The sun might come up tomorrow, but Americans forecast gloom for the U.S. economy
Pessimism over the housing market and overall economy has reached lows not measured since August 2010, according to the National Housing Survey released today by Fannie May.
The share of Americans who feel the economy is on the right track has shrunk to 16 percent in August, down from 23 percent in July. Those who think the economy is on the wrong track now accounts for 78 percent of Americans, up from 70 percent in July.
“I believe the public was looking at the U.S. debt, deficit, and the ensuing political struggle with one eye, and looking at Europe and their sovereign debt issues with the other eye, and saying: “’This is not what we want,’” said Doug Duncan, vice president and chief economist at Fannie Mae, an entity created by Congress to channel funds to mortgage bankers in efforts to expand affordable housing.
The Fannie May survey, which polled more than 1,000 Americans, is the latest to measure plummeting confidence among homeowners and investors. Millionaire Corner found a year-low in confidence among Millionaire investors, shaken by the market tumult following the downgrade of the U.S. credit rating. In August the Spectrem Millionaire Investor Confidence Index fell nine points to a mildly bearish -18. Investors said their outlook was most impacted by the political environment and its bearing on the economy, but they also expressed concern about unemployment, the deficit and international problems.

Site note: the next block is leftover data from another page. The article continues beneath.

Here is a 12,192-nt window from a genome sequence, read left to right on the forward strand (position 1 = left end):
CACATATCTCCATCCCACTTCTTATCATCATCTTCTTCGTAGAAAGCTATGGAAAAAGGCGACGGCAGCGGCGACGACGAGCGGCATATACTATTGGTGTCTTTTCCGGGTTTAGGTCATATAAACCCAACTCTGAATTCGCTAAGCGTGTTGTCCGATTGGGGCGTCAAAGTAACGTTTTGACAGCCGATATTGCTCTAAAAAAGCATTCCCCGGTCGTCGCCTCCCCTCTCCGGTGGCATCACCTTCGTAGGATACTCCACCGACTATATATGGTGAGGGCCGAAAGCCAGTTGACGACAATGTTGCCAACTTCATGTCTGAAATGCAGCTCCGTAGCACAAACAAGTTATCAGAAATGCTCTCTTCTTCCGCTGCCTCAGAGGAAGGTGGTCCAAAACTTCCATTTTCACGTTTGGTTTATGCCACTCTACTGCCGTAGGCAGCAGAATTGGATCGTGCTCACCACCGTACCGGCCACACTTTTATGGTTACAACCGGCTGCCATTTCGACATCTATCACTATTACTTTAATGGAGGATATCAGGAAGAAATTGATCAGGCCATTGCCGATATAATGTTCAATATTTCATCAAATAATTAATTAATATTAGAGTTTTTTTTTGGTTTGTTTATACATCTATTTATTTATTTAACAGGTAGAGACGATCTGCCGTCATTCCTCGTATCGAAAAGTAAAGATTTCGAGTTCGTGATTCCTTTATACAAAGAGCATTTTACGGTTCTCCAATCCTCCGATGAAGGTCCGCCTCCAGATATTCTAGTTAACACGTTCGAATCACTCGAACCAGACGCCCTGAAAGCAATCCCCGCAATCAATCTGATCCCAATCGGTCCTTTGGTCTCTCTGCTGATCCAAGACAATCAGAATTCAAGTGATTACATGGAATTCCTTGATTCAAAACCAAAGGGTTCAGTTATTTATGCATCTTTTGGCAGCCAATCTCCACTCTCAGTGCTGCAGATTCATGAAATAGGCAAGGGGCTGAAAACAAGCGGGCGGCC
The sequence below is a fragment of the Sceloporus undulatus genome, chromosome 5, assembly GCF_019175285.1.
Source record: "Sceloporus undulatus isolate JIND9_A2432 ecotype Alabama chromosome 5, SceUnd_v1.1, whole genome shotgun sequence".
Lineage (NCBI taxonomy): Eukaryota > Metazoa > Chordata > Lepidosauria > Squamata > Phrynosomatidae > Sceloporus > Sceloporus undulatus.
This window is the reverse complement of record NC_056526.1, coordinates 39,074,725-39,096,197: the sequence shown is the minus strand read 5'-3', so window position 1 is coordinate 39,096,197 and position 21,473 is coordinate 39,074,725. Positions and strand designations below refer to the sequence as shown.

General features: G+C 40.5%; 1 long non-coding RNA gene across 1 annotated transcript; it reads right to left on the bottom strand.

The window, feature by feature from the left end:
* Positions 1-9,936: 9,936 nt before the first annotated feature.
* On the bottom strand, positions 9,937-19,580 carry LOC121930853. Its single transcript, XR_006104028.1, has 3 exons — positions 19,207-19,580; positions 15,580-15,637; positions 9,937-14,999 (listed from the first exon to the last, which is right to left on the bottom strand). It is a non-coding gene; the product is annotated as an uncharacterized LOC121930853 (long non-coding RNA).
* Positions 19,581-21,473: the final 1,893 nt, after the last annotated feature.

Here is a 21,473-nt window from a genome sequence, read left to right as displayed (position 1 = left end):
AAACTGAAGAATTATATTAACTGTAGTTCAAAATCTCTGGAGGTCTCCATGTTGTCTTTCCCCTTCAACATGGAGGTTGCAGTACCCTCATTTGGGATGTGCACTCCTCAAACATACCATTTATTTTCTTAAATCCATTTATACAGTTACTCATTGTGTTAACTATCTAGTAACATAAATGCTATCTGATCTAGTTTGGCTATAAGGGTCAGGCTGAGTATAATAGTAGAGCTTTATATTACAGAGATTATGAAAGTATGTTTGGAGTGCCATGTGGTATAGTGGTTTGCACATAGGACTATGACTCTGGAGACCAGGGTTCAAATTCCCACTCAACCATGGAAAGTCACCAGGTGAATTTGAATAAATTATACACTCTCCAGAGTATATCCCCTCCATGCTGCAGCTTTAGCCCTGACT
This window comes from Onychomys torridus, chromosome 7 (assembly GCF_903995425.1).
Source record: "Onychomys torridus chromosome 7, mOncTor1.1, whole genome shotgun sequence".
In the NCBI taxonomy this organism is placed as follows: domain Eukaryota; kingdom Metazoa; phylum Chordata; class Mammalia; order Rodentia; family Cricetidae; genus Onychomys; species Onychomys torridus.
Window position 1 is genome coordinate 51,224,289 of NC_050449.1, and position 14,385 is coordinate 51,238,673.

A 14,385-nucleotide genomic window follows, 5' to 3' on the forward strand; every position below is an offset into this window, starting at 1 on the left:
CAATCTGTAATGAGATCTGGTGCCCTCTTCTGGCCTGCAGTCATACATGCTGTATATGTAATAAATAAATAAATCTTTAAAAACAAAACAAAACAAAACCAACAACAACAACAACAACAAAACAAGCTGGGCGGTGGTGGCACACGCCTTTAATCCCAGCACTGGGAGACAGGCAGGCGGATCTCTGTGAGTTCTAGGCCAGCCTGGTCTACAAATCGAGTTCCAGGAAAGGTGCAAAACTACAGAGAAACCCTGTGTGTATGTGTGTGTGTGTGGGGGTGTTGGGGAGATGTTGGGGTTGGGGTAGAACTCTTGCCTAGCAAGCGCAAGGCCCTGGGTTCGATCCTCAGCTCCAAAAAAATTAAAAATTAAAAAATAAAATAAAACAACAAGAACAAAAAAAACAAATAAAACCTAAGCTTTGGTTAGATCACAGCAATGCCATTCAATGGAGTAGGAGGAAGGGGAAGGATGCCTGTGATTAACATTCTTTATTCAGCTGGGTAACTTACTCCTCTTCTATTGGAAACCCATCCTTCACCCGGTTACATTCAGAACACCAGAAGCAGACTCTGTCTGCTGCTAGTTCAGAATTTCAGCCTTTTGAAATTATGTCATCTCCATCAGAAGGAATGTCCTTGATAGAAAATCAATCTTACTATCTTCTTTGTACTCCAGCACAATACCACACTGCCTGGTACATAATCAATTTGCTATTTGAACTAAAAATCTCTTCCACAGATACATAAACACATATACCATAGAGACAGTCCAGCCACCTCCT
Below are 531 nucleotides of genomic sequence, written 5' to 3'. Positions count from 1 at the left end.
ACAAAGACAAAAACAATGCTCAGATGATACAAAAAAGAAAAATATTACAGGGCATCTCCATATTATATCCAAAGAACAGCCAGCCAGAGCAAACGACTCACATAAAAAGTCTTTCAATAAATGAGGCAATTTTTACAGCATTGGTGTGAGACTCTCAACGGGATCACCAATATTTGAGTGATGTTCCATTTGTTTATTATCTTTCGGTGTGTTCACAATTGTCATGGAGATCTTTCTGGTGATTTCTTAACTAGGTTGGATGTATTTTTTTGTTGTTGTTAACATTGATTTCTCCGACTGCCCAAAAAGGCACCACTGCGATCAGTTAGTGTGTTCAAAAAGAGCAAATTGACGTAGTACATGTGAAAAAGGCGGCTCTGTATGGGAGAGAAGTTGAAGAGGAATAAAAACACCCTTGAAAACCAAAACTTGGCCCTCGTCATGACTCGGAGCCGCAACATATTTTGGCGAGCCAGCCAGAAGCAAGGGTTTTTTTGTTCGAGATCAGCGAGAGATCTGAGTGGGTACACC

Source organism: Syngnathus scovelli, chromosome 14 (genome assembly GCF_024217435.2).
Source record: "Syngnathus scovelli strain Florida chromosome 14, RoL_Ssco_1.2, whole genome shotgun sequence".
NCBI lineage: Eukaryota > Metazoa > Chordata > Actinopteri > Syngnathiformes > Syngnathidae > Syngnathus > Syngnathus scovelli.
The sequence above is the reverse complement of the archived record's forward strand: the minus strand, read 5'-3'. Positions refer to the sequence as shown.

A growing number of Americans expect their personal financial situation to worsen in the next year , 22 percent in August, compared to 20 percent in July. Fannie Mae also found a slight increase in Americans who report significantly higher expenses compared to a year ago.
More than one-fourth of the Americans surveyed by Fannie Mae said they believed home prices will decline over the next year. On average, Americans expect prices to go down 0.5 percent, compared to 0.3 percent in July. Nearly 70 percent of Americans say it’s a good time to buy a home, but few (9 percent) believe it is a good time to sell one’s home.
Pessimism about the housing market is shared by affluent investors interviewed by Millionaire Corner in June. Only one-fourth believed the housing market would rebound within two years, and nearly 70 percent had a friend or family member who was having difficulty selling their home.